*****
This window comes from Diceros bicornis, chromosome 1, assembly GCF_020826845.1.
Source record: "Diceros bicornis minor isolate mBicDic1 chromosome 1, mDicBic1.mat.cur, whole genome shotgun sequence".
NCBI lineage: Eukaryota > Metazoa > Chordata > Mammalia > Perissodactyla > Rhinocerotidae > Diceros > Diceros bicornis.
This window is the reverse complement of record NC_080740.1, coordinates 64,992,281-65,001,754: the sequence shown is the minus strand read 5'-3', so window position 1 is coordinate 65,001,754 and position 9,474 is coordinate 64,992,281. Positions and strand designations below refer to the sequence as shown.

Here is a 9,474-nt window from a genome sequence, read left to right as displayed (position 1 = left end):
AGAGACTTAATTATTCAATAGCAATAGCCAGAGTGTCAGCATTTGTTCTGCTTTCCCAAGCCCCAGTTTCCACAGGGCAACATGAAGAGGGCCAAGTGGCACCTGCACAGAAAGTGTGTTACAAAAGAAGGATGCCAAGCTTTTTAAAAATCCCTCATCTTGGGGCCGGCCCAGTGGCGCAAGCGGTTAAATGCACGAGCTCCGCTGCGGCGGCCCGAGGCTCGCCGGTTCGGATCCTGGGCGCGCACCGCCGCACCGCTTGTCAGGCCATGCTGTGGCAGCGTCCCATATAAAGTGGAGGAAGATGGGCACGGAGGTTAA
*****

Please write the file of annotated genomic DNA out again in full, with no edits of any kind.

This window comes from Diceros bicornis, chromosome 1, assembly GCF_020826845.1.
Source record: "Diceros bicornis minor isolate mBicDic1 chromosome 1, mDicBic1.mat.cur, whole genome shotgun sequence".
NCBI lineage: Eukaryota > Metazoa > Chordata > Mammalia > Perissodactyla > Rhinocerotidae > Diceros > Diceros bicornis.
This window is the reverse complement of record NC_080740.1, coordinates 64,992,281-65,001,754: the sequence shown is the minus strand read 5'-3', so window position 1 is coordinate 65,001,754 and position 9,474 is coordinate 64,992,281. Positions and strand designations below refer to the sequence as shown.

Here is a 9,474-nt window from a genome sequence, read left to right as displayed (position 1 = left end):
AGAGACTTAATTATTCAATAGCAATAGCCAGAGTGTCAGCATTTGTTCTGCTTTCCCAAGCCCCAGTTTCCACAGGGCAACATGAAGAGGGCCAAGTGGCACCTGCACAGAAAGTGTGTTACAAAAGAAGGATGCCAAGCTTTTTAAAAATCCCTCATCTTGGGGCCGGCCCAGTGGCGCAAGCGGTTAAATGCACGAGCTCCGCTGCGGCGGCCCGAGGCTCGCCGGTTCGGATCCTGGGCGCGCACCGCCGCACCGCTTGTCAGGCCATGCTGTGGCAGCGTCCCATATAAAGTGGAGGAAGATGGGCACGGAGGTTAA